To my dear comrades,
Though using the gender-biased terminology of 1624, John Donne's Meditation 17 seems to me as if it could have been written in the first hour after Monday's carnage in Boston:
"No man is an island, entire of itself; every man is a piece of the continent, a part of the main; if a clod be washed away by the sea, Europe is the less, as well as if a promontory were, as well as if a manor of thy friend's or of thine own were; any man's death diminishes me, because I am involved in mankind, and therefore never send to know for whom the bell tolls; it tolls for thee."
For those of us who have crossed the Boston Marathon finish line, those last few blocks on Boylston Street are unforgettable, emotionally as well as physically. To see the pictures and videos of maimed instead of merely exhausted bodies there is an especially searing experience. Saying that the bombing instantaneously turned a moment of large-scale human triumph into horror has already become a cliché. But it is true nonetheless. Reading about the lives of the dead and wounded is heartbreaking. Seeing the heroism of so many people who immediately ran toward instead of away from the explosions – including Boston Athletic Association volunteers and peace activists – is an inspiring reminder of human beings' capacity to put the needs of others before their own.
Washington's Wars and Occupations:
Month in Review #95 • March 31, 2013
Michael Reagan connects the war in Iraq, elite impunity, the police murder of Kimani Gray, the Steubenville rape case, and the "sequester" assault on the poor, to the "madness from the top" that structures U.S. society.
It's March and despite what you read on the sports pages the real madness in the country isn't on the basketball court. It's on the streets of New York where police murder another Black teenager. It's in Steubenville, Ohio, where a teenage girl is raped by high school athletes and a culture of misogyny blames the victim. It's in the 10th anniversary of the invasion of Iraq, which passed without a single perpetrator of that lie-based bloodletting facing any consequences whatsoever. And it's in “sequestration,” a special kind of “structural violence” that targets the most vulnerable among us. This kind of madness, madness from the top, rooted in the violence and self-interest of the powerful, is enough to drive many of the rest of us mad in a different sense. We're mad with the kind of anger and outrage that leads to resistance.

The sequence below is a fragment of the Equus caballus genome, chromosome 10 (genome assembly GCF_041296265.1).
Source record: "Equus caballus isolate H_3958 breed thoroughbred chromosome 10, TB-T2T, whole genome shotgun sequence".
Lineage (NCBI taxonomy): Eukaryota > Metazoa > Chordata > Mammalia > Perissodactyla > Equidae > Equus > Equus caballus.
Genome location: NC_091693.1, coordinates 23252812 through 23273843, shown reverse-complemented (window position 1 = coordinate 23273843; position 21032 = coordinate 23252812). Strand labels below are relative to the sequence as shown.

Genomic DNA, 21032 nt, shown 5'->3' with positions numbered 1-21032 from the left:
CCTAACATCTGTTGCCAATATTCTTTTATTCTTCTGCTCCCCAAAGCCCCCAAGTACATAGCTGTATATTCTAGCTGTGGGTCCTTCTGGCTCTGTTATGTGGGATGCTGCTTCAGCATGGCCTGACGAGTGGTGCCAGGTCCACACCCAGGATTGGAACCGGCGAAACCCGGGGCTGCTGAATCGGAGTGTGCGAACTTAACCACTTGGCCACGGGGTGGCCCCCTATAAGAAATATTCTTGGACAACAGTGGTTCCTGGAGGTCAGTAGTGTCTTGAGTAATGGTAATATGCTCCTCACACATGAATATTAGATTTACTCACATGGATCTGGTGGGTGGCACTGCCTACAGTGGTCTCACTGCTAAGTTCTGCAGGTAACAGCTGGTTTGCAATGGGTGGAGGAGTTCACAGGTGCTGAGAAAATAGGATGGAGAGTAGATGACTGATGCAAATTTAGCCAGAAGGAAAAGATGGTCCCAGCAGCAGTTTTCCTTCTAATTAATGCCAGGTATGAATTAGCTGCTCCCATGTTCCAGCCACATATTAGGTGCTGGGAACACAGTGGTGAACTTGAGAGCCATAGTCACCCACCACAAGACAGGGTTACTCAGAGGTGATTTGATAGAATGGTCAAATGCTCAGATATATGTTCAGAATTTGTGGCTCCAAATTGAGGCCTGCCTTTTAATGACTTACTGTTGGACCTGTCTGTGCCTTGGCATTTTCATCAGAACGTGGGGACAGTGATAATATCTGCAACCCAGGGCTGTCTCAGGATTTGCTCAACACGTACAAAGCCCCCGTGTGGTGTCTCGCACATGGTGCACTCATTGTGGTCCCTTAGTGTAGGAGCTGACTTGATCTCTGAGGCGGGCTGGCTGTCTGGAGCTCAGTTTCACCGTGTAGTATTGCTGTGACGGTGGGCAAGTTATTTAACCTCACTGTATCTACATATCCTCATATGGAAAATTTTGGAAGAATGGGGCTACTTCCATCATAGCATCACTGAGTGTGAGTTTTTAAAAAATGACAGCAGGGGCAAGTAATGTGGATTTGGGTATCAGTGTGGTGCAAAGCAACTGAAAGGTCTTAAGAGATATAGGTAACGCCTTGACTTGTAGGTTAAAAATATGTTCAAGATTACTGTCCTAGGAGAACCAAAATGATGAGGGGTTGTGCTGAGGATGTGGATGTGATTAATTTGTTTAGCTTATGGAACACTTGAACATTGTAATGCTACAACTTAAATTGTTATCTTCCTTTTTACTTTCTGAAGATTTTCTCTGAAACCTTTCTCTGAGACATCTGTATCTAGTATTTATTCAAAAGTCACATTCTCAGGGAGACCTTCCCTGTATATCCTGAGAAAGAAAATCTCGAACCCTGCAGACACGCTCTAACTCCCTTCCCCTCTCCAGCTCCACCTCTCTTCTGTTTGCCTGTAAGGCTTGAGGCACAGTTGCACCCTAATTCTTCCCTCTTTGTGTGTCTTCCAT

With all eyes on North Korea since its third nuclear test, remarkably little has been said about how we arrived at this crisis point. Inadequately contextualized as North Korea’s response to fortified UN sanctions, the latest nuclear test bespeaks the failure of U.S. diplomacy toward its historic enemy.
The commonplace U.S. media framing of North Korea as the region’s foremost security threat obscures the disingenuous nature of U.S. President Barack Obama’s policy in the region, specifically the identity between what his advisers dub “strategic patience,” on the one hand, and his forward-deployed military posture and alliance with regional hawks on the other. Examining Obama’s aggressive North Korea policy and its consequences is crucial to understanding why demonstrations of military might—of politics by other means, to borrow from Carl von Clausewitz—are the only avenues of communication North Korea appears to have with the United States at this juncture.
Washington's Wars and Occupations:
Month in Review #94/February 28, 2013
Rebecca Tumposky cuts through this month's hypocrisy in Washington concerning drones, Afghanistan, the Israel Lobby and Chuck Hagel allegedly being a threat to U.S. "national security." She also suggests that peace advocates can learn a lot from the Forward on Climate# #NoKXL actions that brought tens of thousands into the streets February 17.
Even counting the Oscar ceremony there was more posturing and acting in Washington than in Hollywood this month.As March 1 "sequestration" cuts that will impose hardship on millions loomed, Congress members preened for the cameras and gave priority to the partisan blame game over mention of poor people. In hearings considering Chuck Hagel's nomination for Defense Secretary, Republican hawks acted as if Hagel’s saying the Iraq War was a mistake or that he was a senator from Nebraska rather than Israel made the man a friend of terrorism. President Obama spoke of a withdrawal from Afghanistan that isn't really a withdrawal and urged action on climate while acting as if the Keystone XL pipeline was not a grave threat to the planet. And the leaked memos on "justified’ targeted killing" meant that even Academy Award level costume design couldn't hide the "war is peace," "murder is self-defense" logic of Washington's drone warfare policy.